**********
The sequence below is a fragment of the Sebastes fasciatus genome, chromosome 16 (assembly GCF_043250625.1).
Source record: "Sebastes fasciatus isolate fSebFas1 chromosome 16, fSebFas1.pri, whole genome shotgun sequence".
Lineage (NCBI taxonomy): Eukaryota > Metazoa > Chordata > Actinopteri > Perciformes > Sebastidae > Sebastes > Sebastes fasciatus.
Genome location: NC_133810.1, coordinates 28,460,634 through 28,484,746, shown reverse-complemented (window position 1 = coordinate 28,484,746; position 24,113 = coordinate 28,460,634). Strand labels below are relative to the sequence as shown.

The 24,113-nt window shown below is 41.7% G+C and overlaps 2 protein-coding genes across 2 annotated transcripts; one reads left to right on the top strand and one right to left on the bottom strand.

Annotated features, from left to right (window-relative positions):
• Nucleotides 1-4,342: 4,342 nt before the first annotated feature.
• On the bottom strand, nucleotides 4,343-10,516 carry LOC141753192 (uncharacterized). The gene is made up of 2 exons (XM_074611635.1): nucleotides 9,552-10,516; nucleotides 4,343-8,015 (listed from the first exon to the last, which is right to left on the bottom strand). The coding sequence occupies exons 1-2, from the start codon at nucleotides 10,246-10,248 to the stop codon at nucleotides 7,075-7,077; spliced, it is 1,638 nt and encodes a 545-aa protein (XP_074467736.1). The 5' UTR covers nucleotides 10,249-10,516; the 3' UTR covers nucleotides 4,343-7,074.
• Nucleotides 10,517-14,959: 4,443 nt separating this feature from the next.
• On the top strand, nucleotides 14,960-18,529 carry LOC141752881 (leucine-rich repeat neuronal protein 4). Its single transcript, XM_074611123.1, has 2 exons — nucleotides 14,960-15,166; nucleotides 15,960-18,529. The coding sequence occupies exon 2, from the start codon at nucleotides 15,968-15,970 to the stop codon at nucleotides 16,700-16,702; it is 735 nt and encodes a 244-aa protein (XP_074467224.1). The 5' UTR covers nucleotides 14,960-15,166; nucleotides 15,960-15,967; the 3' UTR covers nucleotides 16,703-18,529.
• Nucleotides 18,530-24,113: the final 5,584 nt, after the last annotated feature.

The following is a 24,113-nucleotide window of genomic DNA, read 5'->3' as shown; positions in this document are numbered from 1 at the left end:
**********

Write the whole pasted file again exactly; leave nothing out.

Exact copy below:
The sequence below is a fragment of the Sebastes fasciatus genome, chromosome 16 (assembly GCF_043250625.1).
Source record: "Sebastes fasciatus isolate fSebFas1 chromosome 16, fSebFas1.pri, whole genome shotgun sequence".
Lineage (NCBI taxonomy): Eukaryota > Metazoa > Chordata > Actinopteri > Perciformes > Sebastidae > Sebastes > Sebastes fasciatus.
Genome location: NC_133810.1, coordinates 28,460,634 through 28,484,746, shown reverse-complemented (window position 1 = coordinate 28,484,746; position 24,113 = coordinate 28,460,634). Strand labels below are relative to the sequence as shown.

The 24,113-nt window shown below is 41.7% G+C and overlaps 2 protein-coding genes across 2 annotated transcripts; one reads left to right on the top strand and one right to left on the bottom strand.

Annotated features, from left to right (window-relative positions):
• Nucleotides 1-4,342: 4,342 nt before the first annotated feature.
• On the bottom strand, nucleotides 4,343-10,516 carry LOC141753192 (uncharacterized). The gene is made up of 2 exons (XM_074611635.1): nucleotides 9,552-10,516; nucleotides 4,343-8,015 (listed from the first exon to the last, which is right to left on the bottom strand). The coding sequence occupies exons 1-2, from the start codon at nucleotides 10,246-10,248 to the stop codon at nucleotides 7,075-7,077; spliced, it is 1,638 nt and encodes a 545-aa protein (XP_074467736.1). The 5' UTR covers nucleotides 10,249-10,516; the 3' UTR covers nucleotides 4,343-7,074.
• Nucleotides 10,517-14,959: 4,443 nt separating this feature from the next.
• On the top strand, nucleotides 14,960-18,529 carry LOC141752881 (leucine-rich repeat neuronal protein 4). Its single transcript, XM_074611123.1, has 2 exons — nucleotides 14,960-15,166; nucleotides 15,960-18,529. The coding sequence occupies exon 2, from the start codon at nucleotides 15,968-15,970 to the stop codon at nucleotides 16,700-16,702; it is 735 nt and encodes a 244-aa protein (XP_074467224.1). The 5' UTR covers nucleotides 14,960-15,166; nucleotides 15,960-15,967; the 3' UTR covers nucleotides 16,703-18,529.
• Nucleotides 18,530-24,113: the final 5,584 nt, after the last annotated feature.

The following is a 24,113-nucleotide window of genomic DNA, read 5'->3' as shown; positions in this document are numbered from 1 at the left end: